Information reaching Dakpannah 24 says a meeting has been arranged between President George Weah and 19-year old Emmanuel Tuloe in Monrovia.
Young Tuloe was celebrated as a national hero, after finding US$50,000 and returning it to its rightful owner in Nimba County.
The President’s Special Aid, Sekou Kalasco Damaro, made the disclosure on Friday, 15 October 2021.
Mr. Damaro said Emmanuel Tuloe is expected to be accompanied by his father during the meeting with President Weah.
Meanwhile, several Liberians hailed President Weah for calling for a meeting with Tuloe, describing it as an incentive to show character and a high level of integrity.
Emmanuel Tuloe, who became a national hero after finding $50,000 and returning it to the legitimate owner, confirmed that he would meet with President George M. Weah this coming week.
Emmanuel Tuloe told the Associated Press on Friday that he had been invited to meet with President George Weah on Monday.
Tuloe’s Dad also confirmed the meeting with Weah, stating that an official from the president’s office had called to offer the invitation.
19-year-old Tuloe was driving his motorcycle taxi on a highway on Tuesday, when he saw a bunch of money wrapped in a plastic bag that had dropped unnoticed, he told AP.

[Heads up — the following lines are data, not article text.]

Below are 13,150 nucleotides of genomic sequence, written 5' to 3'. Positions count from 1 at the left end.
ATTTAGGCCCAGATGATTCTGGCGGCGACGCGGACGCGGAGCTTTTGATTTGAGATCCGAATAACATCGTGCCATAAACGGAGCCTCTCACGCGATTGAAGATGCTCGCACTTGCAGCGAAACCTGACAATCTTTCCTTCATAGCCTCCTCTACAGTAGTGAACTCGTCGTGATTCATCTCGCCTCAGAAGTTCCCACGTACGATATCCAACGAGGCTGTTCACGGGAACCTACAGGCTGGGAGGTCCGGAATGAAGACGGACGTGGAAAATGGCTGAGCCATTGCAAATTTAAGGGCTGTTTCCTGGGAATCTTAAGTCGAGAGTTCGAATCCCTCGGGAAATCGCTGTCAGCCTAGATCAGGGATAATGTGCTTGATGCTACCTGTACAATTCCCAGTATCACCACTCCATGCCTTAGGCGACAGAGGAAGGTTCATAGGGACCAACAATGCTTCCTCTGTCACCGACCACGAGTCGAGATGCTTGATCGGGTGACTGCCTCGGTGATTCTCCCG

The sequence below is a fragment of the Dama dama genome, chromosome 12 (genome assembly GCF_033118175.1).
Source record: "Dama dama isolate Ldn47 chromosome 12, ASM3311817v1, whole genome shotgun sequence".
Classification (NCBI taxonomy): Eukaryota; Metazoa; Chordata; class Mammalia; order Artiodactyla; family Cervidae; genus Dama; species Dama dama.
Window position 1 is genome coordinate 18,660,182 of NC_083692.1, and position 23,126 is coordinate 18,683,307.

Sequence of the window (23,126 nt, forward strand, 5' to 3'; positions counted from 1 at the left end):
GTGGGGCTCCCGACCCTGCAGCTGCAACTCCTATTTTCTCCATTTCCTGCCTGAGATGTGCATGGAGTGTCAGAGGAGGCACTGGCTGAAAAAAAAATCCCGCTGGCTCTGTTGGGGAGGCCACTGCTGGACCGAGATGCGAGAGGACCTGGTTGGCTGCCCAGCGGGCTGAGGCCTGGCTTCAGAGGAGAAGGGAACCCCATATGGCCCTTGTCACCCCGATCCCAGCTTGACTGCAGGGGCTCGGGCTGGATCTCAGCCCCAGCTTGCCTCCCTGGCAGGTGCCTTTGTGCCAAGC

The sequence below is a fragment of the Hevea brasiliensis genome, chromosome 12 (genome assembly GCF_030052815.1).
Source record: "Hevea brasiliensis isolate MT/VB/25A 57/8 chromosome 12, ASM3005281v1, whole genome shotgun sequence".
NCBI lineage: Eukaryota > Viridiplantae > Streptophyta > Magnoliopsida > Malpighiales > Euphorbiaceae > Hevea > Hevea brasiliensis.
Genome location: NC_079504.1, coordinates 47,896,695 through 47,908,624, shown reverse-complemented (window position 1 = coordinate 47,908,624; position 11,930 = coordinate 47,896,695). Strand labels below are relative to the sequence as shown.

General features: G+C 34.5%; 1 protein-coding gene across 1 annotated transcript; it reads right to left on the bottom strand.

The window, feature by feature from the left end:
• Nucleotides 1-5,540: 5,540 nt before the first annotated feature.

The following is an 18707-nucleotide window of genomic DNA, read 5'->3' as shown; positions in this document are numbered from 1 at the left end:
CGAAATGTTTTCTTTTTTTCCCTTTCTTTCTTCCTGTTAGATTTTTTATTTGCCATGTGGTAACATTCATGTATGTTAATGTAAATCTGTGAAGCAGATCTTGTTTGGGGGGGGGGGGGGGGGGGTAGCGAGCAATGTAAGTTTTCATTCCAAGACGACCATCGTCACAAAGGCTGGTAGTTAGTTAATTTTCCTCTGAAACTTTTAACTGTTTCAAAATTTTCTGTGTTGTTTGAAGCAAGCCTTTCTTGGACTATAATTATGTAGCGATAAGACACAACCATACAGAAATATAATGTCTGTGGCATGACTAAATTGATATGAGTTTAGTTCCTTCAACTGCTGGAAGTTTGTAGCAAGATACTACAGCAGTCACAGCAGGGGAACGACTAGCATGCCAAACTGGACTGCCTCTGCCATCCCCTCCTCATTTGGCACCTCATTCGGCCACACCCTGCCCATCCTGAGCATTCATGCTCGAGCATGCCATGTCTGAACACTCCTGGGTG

“I was afraid because it was plenty (of money) and so I brought it home and gave it to my aunty to keep until the owner could ask for it,” he said.
That day, Musu Yancy, the businesswoman who had lost the money, went on the radio “crying for her money and appealing to anyone finding it,” he said. Then he gave it to her.
The Liberia Anti-Corruption Commission commended Tuloe for returning the cash.
Tuloe said that while many Liberians are praising his actions, others, including some friends, are mocking him for doing what is unusual in Liberia, where many are mired in poverty as the country slowly recovers from lengthy back-to-back civil wars.
“Since my decision, when I have a breakdown on the highway and some of my rider friends see me, they don’t help me. They say I acted stupidly to find and return the money,” he told the AP of his hometown of Gbolor Dialla, on the border with Ivory Coast.
“They tell me I will never be rich in my lifetime,” he said. “They say that because I have given back such a sum of money, I shall live and die poor.”
He has also received threats as a result of his actions. “I need to protect myself,” he said.
But Tuloe strongly defends his honesty, advising others to return money, cell phones or other items they may find.
“If the owner asks, they should return it because we don’t know the future,” he said.
The business woman rewarded Tuloe with money and materials valued at about $1,500, he said.
He will share the reward with some of those who were travelling with him on his motorbike, he said.
“But the mattress I got will be given to my grandma,” he said firmly.